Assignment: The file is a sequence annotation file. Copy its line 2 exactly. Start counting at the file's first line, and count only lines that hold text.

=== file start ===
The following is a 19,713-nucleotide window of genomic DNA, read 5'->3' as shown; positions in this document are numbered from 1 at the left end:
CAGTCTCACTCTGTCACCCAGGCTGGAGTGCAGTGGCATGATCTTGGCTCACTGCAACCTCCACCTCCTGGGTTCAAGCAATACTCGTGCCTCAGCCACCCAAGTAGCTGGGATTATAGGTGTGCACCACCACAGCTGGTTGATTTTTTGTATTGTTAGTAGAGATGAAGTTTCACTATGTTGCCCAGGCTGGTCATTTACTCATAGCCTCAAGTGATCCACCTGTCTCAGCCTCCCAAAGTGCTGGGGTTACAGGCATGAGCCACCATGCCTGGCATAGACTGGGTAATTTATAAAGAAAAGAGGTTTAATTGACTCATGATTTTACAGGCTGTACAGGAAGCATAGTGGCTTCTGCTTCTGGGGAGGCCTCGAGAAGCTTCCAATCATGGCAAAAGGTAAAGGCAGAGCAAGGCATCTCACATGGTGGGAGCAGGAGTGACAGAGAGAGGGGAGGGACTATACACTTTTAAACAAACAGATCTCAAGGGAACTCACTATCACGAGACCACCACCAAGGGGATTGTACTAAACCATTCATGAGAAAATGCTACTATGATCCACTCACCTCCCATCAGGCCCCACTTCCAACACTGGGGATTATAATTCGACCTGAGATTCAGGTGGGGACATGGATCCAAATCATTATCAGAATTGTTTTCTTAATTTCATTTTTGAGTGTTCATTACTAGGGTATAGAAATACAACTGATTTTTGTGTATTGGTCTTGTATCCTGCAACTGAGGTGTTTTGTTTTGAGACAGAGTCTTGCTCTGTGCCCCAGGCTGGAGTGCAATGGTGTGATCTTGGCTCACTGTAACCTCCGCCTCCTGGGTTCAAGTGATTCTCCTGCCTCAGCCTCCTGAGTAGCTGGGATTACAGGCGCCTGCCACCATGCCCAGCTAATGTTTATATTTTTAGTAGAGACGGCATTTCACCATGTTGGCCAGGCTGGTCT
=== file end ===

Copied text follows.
CAGTCTCACTCTGTCACCCAGGCTGGAGTGCAGTGGCATGATCTTGGCTCACTGCAACCTCCACCTCCTGGGTTCAAGCAATACTCGTGCCTCAGCCACCCAAGTAGCTGGGATTATAGGTGTGCACCACCACAGCTGGTTGATTTTTTGTATTGTTAGTAGAGATGAAGTTTCACTATGTTGCCCAGGCTGGTCATTTACTCATAGCCTCAAGTGATCCACCTGTCTCAGCCTCCCAAAGTGCTGGGGTTACAGGCATGAGCCACCATGCCTGGCATAGACTGGGTAATTTATAAAGAAAAGAGGTTTAATTGACTCATGATTTTACAGGCTGTACAGGAAGCATAGTGGCTTCTGCTTCTGGGGAGGCCTCGAGAAGCTTCCAATCATGGCAAAAGGTAAAGGCAGAGCAAGGCATCTCACATGGTGGGAGCAGGAGTGACAGAGAGAGGGGAGGGACTATACACTTTTAAACAAACAGATCTCAAGGGAACTCACTATCACGAGACCACCACCAAGGGGATTGTACTAAACCATTCATGAGAAAATGCTACTATGATCCACTCACCTCCCATCAGGCCCCACTTCCAACACTGGGGATTATAATTCGACCTGAGATTCAGGTGGGGACATGGATCCAAATCATTATCAGAATTGTTTTCTTAATTTCATTTTTGAGTGTTCATTACTAGGGTATAGAAATACAACTGATTTTTGTGTATTGGTCTTGTATCCTGCAACTGAGGTGTTTTGTTTTGAGACAGAGTCTTGCTCTGTGCCCCAGGCTGGAGTGCAATGGTGTGATCTTGGCTCACTGTAACCTCCGCCTCCTGGGTTCAAGTGATTCTCCTGCCTCAGCCTCCTGAGTAGCTGGGATTACAGGCGCCTGCCACCATGCCCAGCTAATGTTTATATTTTTAGTAGAGACGGCATTTCACCATGTTGGCCAGGCTGGTCT